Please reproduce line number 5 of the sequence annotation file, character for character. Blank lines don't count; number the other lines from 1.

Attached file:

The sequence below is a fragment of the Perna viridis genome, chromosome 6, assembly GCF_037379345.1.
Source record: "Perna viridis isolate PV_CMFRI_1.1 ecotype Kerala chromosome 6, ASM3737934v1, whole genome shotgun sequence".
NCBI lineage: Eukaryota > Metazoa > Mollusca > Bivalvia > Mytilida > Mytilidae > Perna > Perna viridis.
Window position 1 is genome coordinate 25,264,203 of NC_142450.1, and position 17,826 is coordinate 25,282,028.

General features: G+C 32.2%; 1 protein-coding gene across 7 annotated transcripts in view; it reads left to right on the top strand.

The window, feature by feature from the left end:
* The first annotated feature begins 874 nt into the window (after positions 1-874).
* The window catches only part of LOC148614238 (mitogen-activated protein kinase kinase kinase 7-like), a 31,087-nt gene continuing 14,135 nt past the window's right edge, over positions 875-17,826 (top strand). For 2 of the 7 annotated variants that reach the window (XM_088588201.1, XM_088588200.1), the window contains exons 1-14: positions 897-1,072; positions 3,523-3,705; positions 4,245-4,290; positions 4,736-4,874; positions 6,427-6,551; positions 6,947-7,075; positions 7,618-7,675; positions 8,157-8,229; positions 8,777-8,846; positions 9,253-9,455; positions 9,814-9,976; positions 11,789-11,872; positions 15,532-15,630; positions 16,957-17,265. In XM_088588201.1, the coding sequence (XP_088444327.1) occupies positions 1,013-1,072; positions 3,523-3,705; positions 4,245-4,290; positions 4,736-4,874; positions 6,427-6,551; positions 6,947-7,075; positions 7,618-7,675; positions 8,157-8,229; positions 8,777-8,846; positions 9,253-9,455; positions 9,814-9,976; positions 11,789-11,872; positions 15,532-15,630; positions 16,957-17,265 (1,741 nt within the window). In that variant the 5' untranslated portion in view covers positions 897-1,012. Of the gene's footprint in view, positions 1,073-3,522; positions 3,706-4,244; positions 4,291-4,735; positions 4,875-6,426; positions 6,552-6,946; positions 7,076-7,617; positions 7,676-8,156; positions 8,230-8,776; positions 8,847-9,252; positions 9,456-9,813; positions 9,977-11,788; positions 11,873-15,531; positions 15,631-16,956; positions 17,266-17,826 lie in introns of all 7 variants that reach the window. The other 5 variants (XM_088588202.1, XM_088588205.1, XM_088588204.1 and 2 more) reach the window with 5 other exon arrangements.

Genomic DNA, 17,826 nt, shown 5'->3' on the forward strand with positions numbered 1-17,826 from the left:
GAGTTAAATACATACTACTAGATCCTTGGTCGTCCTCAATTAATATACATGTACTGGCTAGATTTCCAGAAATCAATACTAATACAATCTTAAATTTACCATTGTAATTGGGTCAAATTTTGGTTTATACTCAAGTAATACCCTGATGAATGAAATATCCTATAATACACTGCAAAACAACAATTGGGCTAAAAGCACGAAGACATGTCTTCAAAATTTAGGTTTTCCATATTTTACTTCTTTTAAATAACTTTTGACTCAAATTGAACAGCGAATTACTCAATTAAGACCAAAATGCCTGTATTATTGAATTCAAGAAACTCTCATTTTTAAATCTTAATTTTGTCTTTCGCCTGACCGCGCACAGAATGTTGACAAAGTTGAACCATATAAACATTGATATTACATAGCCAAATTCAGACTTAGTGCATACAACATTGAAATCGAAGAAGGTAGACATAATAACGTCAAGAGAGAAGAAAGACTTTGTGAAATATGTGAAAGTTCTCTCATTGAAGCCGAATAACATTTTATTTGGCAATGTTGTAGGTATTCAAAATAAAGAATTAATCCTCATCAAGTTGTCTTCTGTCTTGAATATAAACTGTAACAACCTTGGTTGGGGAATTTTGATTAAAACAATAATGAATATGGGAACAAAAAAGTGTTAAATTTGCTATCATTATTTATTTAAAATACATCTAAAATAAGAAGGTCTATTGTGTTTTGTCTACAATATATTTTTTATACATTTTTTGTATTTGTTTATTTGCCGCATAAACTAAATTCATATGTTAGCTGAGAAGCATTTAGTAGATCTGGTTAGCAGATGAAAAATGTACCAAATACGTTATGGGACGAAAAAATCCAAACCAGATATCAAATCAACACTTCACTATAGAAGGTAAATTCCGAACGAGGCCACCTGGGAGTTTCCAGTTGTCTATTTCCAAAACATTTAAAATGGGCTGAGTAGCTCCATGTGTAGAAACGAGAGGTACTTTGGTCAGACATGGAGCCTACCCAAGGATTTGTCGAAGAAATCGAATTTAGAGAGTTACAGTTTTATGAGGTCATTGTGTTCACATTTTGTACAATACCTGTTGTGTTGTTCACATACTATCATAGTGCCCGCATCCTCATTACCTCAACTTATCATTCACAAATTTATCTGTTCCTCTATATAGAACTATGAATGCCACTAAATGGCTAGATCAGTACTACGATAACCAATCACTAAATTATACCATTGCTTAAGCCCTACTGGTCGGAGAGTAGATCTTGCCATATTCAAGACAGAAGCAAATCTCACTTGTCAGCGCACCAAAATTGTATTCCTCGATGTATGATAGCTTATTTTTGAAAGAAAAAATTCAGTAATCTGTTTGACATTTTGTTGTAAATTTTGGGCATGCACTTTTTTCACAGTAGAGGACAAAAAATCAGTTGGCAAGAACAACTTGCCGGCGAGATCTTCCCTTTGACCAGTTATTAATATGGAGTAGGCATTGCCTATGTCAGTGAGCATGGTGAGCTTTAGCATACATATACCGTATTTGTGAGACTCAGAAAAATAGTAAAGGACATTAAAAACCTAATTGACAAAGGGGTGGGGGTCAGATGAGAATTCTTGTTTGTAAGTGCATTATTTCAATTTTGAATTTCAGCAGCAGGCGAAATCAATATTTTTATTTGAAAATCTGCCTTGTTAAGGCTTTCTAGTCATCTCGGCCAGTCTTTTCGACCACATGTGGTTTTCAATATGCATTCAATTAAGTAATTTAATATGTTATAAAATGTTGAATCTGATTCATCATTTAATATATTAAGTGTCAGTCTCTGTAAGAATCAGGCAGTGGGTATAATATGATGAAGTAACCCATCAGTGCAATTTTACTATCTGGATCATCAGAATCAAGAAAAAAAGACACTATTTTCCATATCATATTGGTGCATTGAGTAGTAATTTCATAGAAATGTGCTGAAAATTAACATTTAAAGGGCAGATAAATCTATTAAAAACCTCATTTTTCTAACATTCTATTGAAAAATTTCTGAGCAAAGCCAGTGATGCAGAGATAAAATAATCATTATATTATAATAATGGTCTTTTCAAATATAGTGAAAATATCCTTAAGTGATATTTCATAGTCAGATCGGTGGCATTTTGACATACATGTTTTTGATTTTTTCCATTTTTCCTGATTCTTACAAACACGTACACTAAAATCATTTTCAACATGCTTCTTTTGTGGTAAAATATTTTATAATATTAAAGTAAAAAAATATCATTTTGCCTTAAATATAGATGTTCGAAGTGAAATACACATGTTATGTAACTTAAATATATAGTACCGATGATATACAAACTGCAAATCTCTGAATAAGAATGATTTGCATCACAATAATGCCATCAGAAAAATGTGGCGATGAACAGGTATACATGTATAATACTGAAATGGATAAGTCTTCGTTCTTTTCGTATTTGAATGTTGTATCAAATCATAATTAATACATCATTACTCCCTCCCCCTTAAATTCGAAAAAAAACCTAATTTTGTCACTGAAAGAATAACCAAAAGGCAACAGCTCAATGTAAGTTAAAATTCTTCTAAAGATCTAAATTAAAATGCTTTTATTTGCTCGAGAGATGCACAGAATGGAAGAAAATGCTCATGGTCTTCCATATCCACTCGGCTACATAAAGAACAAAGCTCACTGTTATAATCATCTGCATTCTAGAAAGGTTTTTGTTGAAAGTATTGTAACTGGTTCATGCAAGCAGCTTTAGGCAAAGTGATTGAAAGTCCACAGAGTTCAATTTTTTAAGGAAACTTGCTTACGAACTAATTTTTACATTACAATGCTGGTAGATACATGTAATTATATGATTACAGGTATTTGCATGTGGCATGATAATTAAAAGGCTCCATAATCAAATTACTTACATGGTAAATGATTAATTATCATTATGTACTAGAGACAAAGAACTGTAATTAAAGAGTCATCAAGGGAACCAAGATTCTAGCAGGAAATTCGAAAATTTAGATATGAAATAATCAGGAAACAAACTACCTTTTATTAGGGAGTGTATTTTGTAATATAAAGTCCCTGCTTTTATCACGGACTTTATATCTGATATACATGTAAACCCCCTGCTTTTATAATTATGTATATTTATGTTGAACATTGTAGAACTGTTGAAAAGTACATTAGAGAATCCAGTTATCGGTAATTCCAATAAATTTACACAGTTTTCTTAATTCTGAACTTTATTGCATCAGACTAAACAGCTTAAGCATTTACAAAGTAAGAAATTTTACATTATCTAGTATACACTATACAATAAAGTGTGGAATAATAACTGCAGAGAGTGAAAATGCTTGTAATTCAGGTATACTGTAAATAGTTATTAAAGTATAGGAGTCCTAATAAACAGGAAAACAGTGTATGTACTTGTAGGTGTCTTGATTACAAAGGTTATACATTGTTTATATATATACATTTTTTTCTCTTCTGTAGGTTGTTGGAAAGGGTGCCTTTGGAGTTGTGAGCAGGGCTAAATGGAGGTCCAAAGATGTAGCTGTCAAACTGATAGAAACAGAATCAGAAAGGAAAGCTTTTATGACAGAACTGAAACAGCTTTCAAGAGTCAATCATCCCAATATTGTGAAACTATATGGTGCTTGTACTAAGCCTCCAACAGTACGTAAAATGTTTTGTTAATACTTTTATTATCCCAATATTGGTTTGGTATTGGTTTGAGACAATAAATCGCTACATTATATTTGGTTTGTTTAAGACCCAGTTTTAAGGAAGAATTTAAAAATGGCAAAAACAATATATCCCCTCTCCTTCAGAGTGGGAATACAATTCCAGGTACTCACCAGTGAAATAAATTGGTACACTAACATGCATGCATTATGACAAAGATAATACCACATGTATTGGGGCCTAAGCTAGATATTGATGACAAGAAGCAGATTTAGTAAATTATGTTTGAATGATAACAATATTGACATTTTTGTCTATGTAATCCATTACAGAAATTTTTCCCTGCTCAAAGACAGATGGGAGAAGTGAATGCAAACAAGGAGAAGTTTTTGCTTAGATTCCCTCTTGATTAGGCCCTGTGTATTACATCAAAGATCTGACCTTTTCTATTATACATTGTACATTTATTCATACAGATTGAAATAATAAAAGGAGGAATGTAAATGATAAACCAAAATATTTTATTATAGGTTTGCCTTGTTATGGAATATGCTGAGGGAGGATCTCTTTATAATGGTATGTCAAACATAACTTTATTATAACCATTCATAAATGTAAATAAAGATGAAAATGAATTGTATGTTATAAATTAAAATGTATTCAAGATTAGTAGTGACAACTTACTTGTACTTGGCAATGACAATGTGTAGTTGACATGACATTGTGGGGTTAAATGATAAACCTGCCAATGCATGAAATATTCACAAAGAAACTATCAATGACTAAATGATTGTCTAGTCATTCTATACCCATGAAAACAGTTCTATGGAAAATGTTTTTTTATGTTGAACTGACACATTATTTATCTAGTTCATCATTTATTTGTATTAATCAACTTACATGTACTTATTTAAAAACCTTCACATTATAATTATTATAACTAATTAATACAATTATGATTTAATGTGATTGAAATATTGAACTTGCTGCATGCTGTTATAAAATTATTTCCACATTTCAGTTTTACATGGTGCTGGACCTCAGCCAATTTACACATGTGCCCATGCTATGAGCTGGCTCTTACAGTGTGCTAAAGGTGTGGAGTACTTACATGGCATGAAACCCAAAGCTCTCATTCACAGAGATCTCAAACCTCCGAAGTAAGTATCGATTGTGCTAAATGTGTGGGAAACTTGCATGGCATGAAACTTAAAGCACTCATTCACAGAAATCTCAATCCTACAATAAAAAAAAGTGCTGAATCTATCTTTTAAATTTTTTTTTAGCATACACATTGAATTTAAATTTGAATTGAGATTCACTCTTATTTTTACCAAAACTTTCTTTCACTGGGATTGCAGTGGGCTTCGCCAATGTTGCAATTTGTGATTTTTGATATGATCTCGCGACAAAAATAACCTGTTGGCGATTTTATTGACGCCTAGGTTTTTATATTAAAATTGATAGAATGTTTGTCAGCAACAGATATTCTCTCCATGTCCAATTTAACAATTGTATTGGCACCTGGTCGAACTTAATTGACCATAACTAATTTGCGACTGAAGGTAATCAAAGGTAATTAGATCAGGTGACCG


General features: G+C 32.2%; 1 protein-coding gene across 7 annotated transcripts in view; it reads left to right on the top strand.